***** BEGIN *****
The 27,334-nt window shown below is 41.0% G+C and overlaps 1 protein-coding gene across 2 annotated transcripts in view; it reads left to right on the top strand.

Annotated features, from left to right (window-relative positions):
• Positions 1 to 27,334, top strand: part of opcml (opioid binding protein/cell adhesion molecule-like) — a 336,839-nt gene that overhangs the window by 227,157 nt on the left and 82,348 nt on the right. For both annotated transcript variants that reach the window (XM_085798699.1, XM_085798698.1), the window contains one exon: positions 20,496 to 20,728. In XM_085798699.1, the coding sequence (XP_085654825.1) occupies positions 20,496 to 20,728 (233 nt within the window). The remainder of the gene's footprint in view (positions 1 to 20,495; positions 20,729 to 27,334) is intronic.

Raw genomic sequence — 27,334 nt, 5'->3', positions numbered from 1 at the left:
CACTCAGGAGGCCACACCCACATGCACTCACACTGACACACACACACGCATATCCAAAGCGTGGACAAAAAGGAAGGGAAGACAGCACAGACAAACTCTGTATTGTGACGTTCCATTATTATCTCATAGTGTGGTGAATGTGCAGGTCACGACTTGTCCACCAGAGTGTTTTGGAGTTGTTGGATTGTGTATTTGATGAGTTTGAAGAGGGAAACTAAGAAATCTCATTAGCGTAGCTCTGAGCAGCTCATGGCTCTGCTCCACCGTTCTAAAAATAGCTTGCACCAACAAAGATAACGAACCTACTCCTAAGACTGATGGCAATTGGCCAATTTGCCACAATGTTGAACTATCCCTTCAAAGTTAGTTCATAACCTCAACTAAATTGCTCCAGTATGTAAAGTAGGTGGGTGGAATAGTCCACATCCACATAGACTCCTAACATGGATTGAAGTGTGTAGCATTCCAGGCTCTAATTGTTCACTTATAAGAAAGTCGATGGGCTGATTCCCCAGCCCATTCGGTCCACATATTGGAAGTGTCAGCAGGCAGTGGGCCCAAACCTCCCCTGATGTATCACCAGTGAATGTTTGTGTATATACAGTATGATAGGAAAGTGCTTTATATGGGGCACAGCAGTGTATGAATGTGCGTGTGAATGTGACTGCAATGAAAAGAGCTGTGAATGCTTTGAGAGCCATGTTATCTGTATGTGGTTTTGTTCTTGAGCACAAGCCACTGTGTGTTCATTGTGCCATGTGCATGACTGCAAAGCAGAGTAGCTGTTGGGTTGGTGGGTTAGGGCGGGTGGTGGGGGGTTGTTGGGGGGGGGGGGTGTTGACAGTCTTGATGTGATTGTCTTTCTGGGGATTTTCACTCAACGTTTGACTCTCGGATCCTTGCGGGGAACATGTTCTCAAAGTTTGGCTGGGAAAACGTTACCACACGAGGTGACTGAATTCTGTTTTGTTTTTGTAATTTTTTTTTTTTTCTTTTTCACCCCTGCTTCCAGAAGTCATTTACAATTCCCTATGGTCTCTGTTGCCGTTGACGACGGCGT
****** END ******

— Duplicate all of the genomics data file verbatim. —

The 27,334-nt window shown below is 41.0% G+C and overlaps 1 protein-coding gene across 2 annotated transcripts in view; it reads left to right on the top strand.

Annotated features, from left to right (window-relative positions):
• Positions 1 to 27,334, top strand: part of opcml (opioid binding protein/cell adhesion molecule-like) — a 336,839-nt gene that overhangs the window by 227,157 nt on the left and 82,348 nt on the right. For both annotated transcript variants that reach the window (XM_085798699.1, XM_085798698.1), the window contains one exon: positions 20,496 to 20,728. In XM_085798699.1, the coding sequence (XP_085654825.1) occupies positions 20,496 to 20,728 (233 nt within the window). The remainder of the gene's footprint in view (positions 1 to 20,495; positions 20,729 to 27,334) is intronic.

Raw genomic sequence — 27,334 nt, 5'->3', positions numbered from 1 at the left:
CACTCAGGAGGCCACACCCACATGCACTCACACTGACACACACACACGCATATCCAAAGCGTGGACAAAAAGGAAGGGAAGACAGCACAGACAAACTCTGTATTGTGACGTTCCATTATTATCTCATAGTGTGGTGAATGTGCAGGTCACGACTTGTCCACCAGAGTGTTTTGGAGTTGTTGGATTGTGTATTTGATGAGTTTGAAGAGGGAAACTAAGAAATCTCATTAGCGTAGCTCTGAGCAGCTCATGGCTCTGCTCCACCGTTCTAAAAATAGCTTGCACCAACAAAGATAACGAACCTACTCCTAAGACTGATGGCAATTGGCCAATTTGCCACAATGTTGAACTATCCCTTCAAAGTTAGTTCATAACCTCAACTAAATTGCTCCAGTATGTAAAGTAGGTGGGTGGAATAGTCCACATCCACATAGACTCCTAACATGGATTGAAGTGTGTAGCATTCCAGGCTCTAATTGTTCACTTATAAGAAAGTCGATGGGCTGATTCCCCAGCCCATTCGGTCCACATATTGGAAGTGTCAGCAGGCAGTGGGCCCAAACCTCCCCTGATGTATCACCAGTGAATGTTTGTGTATATACAGTATGATAGGAAAGTGCTTTATATGGGGCACAGCAGTGTATGAATGTGCGTGTGAATGTGACTGCAATGAAAAGAGCTGTGAATGCTTTGAGAGCCATGTTATCTGTATGTGGTTTTGTTCTTGAGCACAAGCCACTGTGTGTTCATTGTGCCATGTGCATGACTGCAAAGCAGAGTAGCTGTTGGGTTGGTGGGTTAGGGCGGGTGGTGGGGGGTTGTTGGGGGGGGGGGGTGTTGACAGTCTTGATGTGATTGTCTTTCTGGGGATTTTCACTCAACGTTTGACTCTCGGATCCTTGCGGGGAACATGTTCTCAAAGTTTGGCTGGGAAAACGTTACCACACGAGGTGACTGAATTCTGTTTTGTTTTTGTAATTTTTTTTTTTTTCTTTTTCACCCCTGCTTCCAGAAGTCATTTACAATTCCCTATGGTCTCTGTTGCCGTTGACGACGGCGT